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Faking env() to Use it Now

There is already an env() function in CSS, but it kinda came out of nowhere as an Apple thing for dealing with “The Notch” but it has made it’s way to be a draft spec. The point will be for UAs or authors to declare variables that cannot be changed. Global const for CSS, sorta. That spec doesn’t seem to suggest how we’ll actually set those env() values just yet. If you want them now, the easiest way to fake them would be using regular ol’ CSS custom properties and simply not change them. But if you want that env() syntax though, there is a PostCSS plugin for emulating it. The way the plugin handles them is through a JavaScript file that declares them. postcssCustomProperties({ importFrom: 'path/to/file.js' /* module.exports = { environmentVariables: { '--branding-padding': '20px', '--branding-small': '600px' } } */ }); Having them start life as JavaScript is interesting, as it means we could perhaps have a single place to set variables that are accessible both to JavaScript and CSS. That’s what Harry Nicholls covers more in his article, “Why you should use CSS env()” like some gotchas when dealing with units and such. But if you really needed a single source for unchangeable variables in both CSS and JavaScript, then I’d say this is a good way to go — and could potentially be ripped out once support...

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Privacy UX: Better Notifications And Permission Requests

Privacy UX: Better Notifications And Permission Requests Privacy UX: Better Notifications And Permission Requests Vitaly Friedman 2019-04-18T17:00:49+02:00 2019-04-18T17:05:35+00:00 Part 1: Privacy Concerns And Privacy In Web Forms Part 2: Better Cookie Consent Experiences Part 3: Better Notifications UX And Permission Requests Part 4: Privacy-Aware Design Framework Imagine you are late for one of those meetings that you really don’t want to be late to. You hastily put on your shoes and your coat and fetch your door keys and grasp for the door handle — just to head out in time. As you are stepping down the stairs, you...

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8 Best Project Management Systems and CRMs on CodeCanyon

Project management and CRM (customer relationship management) entail tracking all aspects of a business from planning, assigning tasks, follow-up, task management, and invoicing—along with many more activities. The success of any website or business largely depends on the structures put in place to ensure the smooth running of operations. From planning and task assignment to deadlines and team management, all these activities need a proper system in place. A project management system is the best solution to ensure synchronization of teams, projects, and tasks. And a CRM helps manage customer contacts and invoices. Luckily, CodeCanyon offers many of these apps,...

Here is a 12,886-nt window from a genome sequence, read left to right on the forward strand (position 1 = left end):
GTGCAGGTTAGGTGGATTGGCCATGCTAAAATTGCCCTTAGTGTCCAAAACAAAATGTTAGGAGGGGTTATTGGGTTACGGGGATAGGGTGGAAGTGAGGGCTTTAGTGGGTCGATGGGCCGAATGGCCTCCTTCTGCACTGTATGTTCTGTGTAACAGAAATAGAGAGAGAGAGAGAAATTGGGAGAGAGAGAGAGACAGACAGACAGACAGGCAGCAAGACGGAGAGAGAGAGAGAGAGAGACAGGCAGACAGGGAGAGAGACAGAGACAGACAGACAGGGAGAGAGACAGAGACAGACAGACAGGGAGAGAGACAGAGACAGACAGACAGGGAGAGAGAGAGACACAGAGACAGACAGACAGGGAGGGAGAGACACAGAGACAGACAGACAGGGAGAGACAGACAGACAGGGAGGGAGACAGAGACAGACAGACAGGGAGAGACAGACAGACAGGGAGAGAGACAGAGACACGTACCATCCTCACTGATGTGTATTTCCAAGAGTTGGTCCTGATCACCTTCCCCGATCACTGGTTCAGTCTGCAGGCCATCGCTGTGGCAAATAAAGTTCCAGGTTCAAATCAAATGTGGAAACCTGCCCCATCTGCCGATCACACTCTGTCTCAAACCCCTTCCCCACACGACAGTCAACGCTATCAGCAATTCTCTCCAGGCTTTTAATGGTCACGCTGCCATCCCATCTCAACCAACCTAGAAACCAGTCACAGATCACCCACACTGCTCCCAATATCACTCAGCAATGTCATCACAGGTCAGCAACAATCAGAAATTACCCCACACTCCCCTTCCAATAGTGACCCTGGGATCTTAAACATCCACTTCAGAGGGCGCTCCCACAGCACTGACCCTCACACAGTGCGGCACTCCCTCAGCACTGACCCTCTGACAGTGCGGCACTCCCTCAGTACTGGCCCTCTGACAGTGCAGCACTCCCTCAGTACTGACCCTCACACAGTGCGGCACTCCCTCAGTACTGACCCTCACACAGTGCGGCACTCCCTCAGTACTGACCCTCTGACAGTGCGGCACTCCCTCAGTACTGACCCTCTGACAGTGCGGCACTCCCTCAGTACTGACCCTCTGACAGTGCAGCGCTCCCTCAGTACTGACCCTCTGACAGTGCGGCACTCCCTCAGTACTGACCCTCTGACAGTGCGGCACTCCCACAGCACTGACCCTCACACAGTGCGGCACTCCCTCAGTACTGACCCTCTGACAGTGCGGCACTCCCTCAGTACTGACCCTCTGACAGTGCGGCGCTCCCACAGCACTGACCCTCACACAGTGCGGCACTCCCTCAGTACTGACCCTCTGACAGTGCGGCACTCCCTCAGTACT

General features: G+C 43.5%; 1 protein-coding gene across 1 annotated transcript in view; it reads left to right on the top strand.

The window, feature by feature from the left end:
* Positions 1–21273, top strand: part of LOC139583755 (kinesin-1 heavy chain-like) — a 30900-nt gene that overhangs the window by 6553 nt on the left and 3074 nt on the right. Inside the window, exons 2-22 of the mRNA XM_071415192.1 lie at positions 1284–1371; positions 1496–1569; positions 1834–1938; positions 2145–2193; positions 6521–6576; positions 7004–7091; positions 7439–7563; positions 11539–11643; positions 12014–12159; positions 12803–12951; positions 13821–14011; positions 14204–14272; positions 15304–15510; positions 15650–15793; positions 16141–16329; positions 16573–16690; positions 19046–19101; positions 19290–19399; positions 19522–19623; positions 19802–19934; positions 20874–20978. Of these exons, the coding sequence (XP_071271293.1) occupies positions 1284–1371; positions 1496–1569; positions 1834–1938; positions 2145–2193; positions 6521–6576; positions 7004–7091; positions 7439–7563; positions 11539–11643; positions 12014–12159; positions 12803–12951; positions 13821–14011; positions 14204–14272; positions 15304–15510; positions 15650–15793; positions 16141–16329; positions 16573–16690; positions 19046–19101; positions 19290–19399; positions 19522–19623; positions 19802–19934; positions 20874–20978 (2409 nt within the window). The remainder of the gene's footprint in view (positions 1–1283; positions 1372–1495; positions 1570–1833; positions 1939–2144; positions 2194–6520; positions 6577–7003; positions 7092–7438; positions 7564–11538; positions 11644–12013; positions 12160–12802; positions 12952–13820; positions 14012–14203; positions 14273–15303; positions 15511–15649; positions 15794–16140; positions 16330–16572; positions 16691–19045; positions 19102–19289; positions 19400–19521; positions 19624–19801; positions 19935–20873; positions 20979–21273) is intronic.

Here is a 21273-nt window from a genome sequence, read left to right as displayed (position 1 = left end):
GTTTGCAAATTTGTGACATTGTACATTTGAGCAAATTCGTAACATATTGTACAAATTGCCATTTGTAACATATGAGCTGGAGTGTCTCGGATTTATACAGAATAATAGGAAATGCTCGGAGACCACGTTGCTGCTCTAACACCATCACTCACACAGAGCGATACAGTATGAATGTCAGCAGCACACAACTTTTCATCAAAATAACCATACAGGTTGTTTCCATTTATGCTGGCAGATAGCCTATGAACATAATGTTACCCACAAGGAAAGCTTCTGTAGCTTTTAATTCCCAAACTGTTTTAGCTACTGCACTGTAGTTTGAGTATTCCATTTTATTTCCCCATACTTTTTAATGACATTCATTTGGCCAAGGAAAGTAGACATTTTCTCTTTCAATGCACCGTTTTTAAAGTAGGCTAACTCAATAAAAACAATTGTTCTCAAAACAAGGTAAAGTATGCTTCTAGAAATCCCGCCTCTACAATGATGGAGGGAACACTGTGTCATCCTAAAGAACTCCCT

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Best JavaScript Forms of 2019

Forms are an essential part of almost every website. They are used for gathering information about users, login and registration, letting users provide feedback, and as a way for users to contact website administrators. Forms are also used for other purposes like booking events and hotel rooms or calculating costs for different items. Basically, forms can be used anywhere you want to ask users for input and then process the input to receive or provide a service or additional information. Your needs will vary greatly depending on your reasons for including a form in your website. For example, login...

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Clever code

This week, Chris Ferdinandi examined a clever JavaScript snippet, one that’s written creatively with new syntax features, but is perhaps less readable and performant. It’s a quick read, but his callout of our industry’s fixation on cleverness is worth… calling out: …we’ve become obsessed as an industry with brevity and clever code, and it results in code that’s sometimes less performant, and typically harder to read and make sense of for most people. He made a similar argument late last month when he wrote about code readability, noting that brevity might look cool but ultimately leads to all sorts of issues in a codebase: Often, web developers are obsessed with brevity. There’s this thing were developers will try to write the same function in the fewest number of characters possible. Personally, I think brevity is pointless. Readability is a lot more important. I entirely agree with Chris on this point, however, I think there is one important distinction to make and that’s the difference between code that’s intended as a prototype and code that’s intended for production. As Jeremy Keith argued a short while ago: What’s interesting is that—when it comes to prototyping—our usual front-end priorities can and should go out the window. The priority now is speed. If that means sacrificing semantics or performance, then so be it. If I’m building a prototype and I find myself thinking...

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